That all makes sense. It's definitely a case of realising that the habits I've picked up for SCA fighting aren't doing me any good, I'm just not sure what the good habits are yet. I'll keep working on it.

Thanks.

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Al.
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Mike Arledge




Location: Indianapolis, IN
Joined: 05 Feb 2006
Reading list: 8 books

Posts: 434

PostPosted: Wed 30 Aug, 2006 3:46 am    Post subject:         Reply with quote

Al Muckart wrote:
Mike Arledge wrote:
Here is one I took recently


Nice Happy You should enter that into Christitan Fletcher's "dog days" competition Happy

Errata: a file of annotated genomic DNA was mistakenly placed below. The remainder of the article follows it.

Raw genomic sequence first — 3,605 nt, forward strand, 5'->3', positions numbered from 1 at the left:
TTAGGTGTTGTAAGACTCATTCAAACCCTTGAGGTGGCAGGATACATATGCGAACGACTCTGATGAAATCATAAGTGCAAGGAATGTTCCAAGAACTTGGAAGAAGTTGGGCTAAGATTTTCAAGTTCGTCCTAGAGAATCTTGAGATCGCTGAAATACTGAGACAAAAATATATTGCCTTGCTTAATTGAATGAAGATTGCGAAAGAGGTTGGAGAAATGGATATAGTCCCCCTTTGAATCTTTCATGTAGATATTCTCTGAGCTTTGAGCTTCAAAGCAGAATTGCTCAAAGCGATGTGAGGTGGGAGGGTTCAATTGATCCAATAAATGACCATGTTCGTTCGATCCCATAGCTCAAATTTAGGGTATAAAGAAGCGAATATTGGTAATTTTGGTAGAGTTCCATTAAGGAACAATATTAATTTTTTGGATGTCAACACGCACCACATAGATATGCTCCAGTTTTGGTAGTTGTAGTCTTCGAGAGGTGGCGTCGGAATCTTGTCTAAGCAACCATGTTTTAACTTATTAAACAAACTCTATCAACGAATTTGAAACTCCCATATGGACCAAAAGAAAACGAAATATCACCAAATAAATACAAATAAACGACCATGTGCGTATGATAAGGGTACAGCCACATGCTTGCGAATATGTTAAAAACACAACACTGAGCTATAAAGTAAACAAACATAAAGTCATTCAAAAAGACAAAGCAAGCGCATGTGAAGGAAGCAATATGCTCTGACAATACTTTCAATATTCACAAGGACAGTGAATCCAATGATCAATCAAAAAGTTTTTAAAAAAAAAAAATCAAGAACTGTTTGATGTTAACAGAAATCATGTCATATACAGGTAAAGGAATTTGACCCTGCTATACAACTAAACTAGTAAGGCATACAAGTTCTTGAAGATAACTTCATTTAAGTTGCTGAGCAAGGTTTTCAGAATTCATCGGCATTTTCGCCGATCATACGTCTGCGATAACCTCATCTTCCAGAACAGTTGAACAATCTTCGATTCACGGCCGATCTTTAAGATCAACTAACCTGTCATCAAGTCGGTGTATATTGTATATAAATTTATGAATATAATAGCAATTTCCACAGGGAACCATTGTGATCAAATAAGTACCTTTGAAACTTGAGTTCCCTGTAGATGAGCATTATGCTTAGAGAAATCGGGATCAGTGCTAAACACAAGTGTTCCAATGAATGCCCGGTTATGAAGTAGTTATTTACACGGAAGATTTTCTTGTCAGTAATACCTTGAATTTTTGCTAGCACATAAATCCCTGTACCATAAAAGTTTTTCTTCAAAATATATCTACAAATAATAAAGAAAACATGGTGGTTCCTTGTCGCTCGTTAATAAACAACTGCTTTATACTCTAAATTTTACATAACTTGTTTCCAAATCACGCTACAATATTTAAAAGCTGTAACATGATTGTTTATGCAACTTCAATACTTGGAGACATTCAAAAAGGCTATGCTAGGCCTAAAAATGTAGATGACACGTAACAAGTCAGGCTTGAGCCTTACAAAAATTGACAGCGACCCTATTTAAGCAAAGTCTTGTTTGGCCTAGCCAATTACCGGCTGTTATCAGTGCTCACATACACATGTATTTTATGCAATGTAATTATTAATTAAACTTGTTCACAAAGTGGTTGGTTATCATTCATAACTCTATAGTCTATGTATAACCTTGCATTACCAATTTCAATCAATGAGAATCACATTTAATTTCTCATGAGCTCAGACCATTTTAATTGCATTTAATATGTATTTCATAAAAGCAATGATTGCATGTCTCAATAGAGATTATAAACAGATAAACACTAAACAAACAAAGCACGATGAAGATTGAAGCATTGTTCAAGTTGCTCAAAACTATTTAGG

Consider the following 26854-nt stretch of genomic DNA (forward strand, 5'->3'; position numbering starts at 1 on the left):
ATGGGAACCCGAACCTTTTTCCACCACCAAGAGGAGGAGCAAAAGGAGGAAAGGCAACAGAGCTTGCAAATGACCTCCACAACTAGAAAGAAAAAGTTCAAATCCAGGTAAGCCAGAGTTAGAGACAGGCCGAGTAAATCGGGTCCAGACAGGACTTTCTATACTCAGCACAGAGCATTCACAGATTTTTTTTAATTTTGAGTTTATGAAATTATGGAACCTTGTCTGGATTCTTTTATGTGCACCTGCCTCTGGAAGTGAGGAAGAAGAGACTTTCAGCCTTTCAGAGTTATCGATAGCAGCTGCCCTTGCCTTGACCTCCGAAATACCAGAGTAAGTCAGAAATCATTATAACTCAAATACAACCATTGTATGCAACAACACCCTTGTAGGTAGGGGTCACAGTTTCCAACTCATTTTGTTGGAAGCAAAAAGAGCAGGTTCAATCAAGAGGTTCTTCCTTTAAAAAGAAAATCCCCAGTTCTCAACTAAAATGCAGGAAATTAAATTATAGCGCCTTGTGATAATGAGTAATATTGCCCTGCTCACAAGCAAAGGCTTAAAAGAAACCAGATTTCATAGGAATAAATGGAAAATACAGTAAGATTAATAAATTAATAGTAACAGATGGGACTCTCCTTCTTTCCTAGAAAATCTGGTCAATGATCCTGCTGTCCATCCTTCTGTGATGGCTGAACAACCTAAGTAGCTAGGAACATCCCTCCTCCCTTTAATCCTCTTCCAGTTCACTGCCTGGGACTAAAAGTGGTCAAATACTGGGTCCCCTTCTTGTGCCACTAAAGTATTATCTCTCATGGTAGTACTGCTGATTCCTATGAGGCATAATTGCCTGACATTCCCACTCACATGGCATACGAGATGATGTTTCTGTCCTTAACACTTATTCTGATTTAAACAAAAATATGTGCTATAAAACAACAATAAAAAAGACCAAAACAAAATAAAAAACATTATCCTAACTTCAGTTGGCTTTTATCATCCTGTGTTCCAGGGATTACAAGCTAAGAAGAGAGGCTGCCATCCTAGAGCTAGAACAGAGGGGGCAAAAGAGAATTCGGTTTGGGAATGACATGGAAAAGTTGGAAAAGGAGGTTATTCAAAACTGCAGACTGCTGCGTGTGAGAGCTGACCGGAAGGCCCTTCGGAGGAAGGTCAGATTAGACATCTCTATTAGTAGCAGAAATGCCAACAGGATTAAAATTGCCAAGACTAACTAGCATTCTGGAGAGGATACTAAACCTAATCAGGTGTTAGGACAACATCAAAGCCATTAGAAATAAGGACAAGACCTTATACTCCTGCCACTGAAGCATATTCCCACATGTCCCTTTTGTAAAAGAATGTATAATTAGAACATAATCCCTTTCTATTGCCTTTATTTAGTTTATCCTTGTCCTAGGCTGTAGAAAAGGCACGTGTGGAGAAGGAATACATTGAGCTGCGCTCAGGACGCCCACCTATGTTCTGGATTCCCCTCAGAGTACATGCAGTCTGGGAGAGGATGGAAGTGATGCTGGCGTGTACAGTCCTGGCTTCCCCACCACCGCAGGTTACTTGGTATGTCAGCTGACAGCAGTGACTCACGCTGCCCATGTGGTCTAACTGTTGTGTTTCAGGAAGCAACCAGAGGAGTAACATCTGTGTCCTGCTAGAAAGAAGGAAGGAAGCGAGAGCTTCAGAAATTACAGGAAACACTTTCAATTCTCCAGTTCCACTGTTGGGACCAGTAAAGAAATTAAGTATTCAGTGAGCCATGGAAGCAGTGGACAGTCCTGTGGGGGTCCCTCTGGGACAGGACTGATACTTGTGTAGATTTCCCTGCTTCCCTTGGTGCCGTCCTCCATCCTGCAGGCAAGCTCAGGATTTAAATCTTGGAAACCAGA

Oh, I did already Happy
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Addison C. de Lisle




Location: South Carolina
Joined: 05 Nov 2005
Likes: 27 pages

Posts: 614

PostPosted: Wed 30 Aug, 2006 3:10 pm    Post subject:         Reply with quote

No lense flare in this one Wink

I like seeing how you can see the blade flexing in the cut in this picture . Very cool. However, I'm curious as to how you managed to actually capture mid-cut. Whenever I try to take a picture, it's always either too early or too late...
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Mike Arledge




Location: Indianapolis, IN
Joined: 05 Feb 2006
Reading list: 8 books

Posts: 434

PostPosted: Wed 30 Aug, 2006 3:34 pm    Post subject:         Reply with quote

Addison C. de Lisle wrote:
No lense flare in this one Wink

I like seeing how you can see the blade flexing in the cut in this picture . Very cool. However, I'm curious as to how you managed to actually capture mid-cut. Whenever I try to take a picture, it's always either too early or too late...


I have a camera that can take 4 frames per second for 3 consecutive seconds. Its still hit or miss, but this oen turned out well enough Happy